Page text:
In the video below you'll get a full dose of information on Hurricane Sandy and your latest West Tennessee forecast.

Monday, October 1, 2012

10/1 - 2pm - Gloomy and Rainy for Now, but Sunny Days are Ahead!

Finally, a break from the relentless rain this weekend. We're still holding on to a few showers across the northern half of Mississippi and chances for those will stick around until tomorrow morning. After the low that brought us all the rain moves northward during the day tomorrow get ready for the sun to return and for temperatures to go up! A few more clouds will move in toward the weekend as another cold front moves in, but it appears at this time that the front will pass through with out giving us rain. Behind it will be some cooler temperatures so more fall weather will return after all the sunshine and 80's this week. Check out the video below for your complete CampusConnect forecast.

Monday, September 24, 2012

9/24 - 2pm - Ringing in Fall with Great Weather!

What a great day outside it is here at Mississippi State! We're still in the lower 70's at this hour and the dewpoint is staying low in the mid 40's too. This translates to a beautiful day with low humidity that's not terribly characteristic of September in Mississippi. Nevertheless, what great weather to ring in the first week of fall! Sunny skies will continue throughout most of the workweek but temperatures will rise through the 80's as we move forward. This change in temperature, and unfortunately an increase in humidity, will be due to a more southerly wind component coming into play that will bring us more moist air from the south. It's not looking like we'll hit 90 this week for a high at any point, but we could get close to it. A system pulling through by the weekend will increase our shower and storm chances a little bit by that point but it's not entirely clear when the best chances will be at this point. Check out my CampusConnect forecast below for all the details!

Monday, September 17, 2012

9/17 - 2pm - Tropical Rains Overtake Mississippi

Like heavy rain? Neither do I. That's what we have going on right now across most of Mississippi as an approaching cold front and a low moving onshore from the Gulf of Mexico are combining to give us a good soaking. The downpours and storms across the Golden Triangle area of Mississippi are definitely tropical in nature because moisture is streaming in right from the Gulf as the low pressure center out there continues to move our way. Storms will continue, and rain be at times heavier, this evening across the northeast quarter of Mississippi. Storms will remain likely tomorrow morning but thankfully the front will be moving through at that time and replace the rainy, tropical air with much more pleasant dry and cool air from the north. The middle of this week behind the front looks beautiful! Check out your full Mississippi State University CampusConnect forecast below for all the details on this week's forecast.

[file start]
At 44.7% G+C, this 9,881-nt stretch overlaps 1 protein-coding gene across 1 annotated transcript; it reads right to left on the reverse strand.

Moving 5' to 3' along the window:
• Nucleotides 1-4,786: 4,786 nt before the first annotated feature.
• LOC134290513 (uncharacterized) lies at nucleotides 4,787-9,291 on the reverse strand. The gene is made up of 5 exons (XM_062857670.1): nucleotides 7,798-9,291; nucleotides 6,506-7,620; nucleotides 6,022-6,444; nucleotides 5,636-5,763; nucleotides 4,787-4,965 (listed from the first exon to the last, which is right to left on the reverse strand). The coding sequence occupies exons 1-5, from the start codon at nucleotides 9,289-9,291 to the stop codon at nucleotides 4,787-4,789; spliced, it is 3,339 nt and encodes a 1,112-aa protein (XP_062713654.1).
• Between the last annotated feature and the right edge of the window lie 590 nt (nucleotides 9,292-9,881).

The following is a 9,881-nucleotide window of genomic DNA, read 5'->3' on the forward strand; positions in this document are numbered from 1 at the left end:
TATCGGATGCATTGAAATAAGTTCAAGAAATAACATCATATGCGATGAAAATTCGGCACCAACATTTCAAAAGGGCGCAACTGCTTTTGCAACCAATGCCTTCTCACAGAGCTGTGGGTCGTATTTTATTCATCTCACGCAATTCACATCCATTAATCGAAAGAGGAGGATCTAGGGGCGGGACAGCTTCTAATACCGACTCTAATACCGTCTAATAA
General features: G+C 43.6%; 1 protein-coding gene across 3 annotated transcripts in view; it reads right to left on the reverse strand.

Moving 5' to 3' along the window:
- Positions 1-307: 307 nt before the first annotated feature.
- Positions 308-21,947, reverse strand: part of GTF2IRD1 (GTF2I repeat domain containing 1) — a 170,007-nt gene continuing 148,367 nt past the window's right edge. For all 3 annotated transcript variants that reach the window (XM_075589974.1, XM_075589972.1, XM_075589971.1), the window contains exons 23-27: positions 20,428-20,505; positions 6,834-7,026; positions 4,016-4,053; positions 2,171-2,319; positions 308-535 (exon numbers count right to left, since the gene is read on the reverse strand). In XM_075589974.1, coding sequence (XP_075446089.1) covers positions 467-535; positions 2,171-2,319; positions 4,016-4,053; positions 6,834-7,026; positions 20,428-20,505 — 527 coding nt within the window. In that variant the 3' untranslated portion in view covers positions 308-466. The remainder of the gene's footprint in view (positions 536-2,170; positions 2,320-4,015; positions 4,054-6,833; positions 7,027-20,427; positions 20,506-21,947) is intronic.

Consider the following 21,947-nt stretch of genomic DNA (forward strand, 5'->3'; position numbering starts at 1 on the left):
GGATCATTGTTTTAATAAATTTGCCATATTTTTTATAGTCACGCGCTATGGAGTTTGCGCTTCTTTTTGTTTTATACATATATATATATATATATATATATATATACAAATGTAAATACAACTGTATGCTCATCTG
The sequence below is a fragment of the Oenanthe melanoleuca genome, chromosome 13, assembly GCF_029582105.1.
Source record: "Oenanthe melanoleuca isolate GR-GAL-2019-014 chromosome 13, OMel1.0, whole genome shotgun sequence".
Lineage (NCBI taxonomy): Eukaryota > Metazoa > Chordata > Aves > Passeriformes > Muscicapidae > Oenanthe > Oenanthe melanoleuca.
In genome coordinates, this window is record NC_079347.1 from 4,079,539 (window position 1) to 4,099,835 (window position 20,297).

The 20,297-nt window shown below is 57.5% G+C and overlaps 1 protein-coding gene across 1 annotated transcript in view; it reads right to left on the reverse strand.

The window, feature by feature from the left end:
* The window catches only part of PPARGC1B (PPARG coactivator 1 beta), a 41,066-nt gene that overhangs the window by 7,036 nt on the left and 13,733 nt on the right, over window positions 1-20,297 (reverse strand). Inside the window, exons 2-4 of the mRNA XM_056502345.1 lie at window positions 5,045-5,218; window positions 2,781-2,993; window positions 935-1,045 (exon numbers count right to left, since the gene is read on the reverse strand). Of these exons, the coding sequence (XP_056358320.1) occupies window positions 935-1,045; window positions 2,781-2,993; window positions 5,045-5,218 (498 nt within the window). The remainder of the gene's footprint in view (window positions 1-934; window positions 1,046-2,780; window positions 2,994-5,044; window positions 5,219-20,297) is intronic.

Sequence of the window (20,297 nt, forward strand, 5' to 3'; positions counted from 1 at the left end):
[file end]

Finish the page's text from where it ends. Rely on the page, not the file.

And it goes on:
Like the new intro video and 5 Day Forecast background in the above forecast? I've been working on those graphics for the past few months and we're rolling them out today as we kick off the official start of our CampusConnect forecasts for the year here at MSU.

Sunday, September 16, 2012

9/16 - 2:40pm - Rainy Start to the Week in West Tennessee

As promised, a few light showers are moving across West Tennessee and they will become more numerous and heavier this afternoon. Not everyone will see rain but those that do can expect some gentle rains with not much accumulation and possibly a clap of thunder. Tomorrow is a different story though as a larger, more potent upper-level disturbance moves through and generates heavier rains and possibly some thunderstorms. This will be a day when most folks see rain with some areas, especially closer to the Mississippi border, seeing over an inch of rainfall accumulation. Tuesday morning will feature some showers but the cold front at the surface that will be moving through with the upper-level disturbance should be moving east of the area throughout the day. The rain and clouds will be on their way out with the front, so expect the second half of your Tuesday to be much nicer than the first. Cooler temperatures behind the front mean highs in the mid 70's and lows possibly into the 40's by Wednesday morning. That's some fall-like weather right there! Check out my full forecast from last night's 10pm show on WBBJ below.

If you watched the video you probably saw some changes from previous ones that I've posted. WBBJ debuted an all-new HD weather graphics system that has full 3D rendering capabilities. It's very slick, easy to use, and most of all, fun! The 3D zooms to Jackson's tonight and tomorrow forecast I built from scratch between shows yesterday and it was pretty amazing what the machine could do with so little time.

This is also my 2nd anniversary with WBBJ. A lot has changed since I started working there in September 2010 but one thing that hasn't changed is how much I enjoy doing shows there! Can't wait to keep going back there on select weekends during this school year.

Monday, September 10, 2012

9/10 - 4pm - Cooler Weather to Stick Around!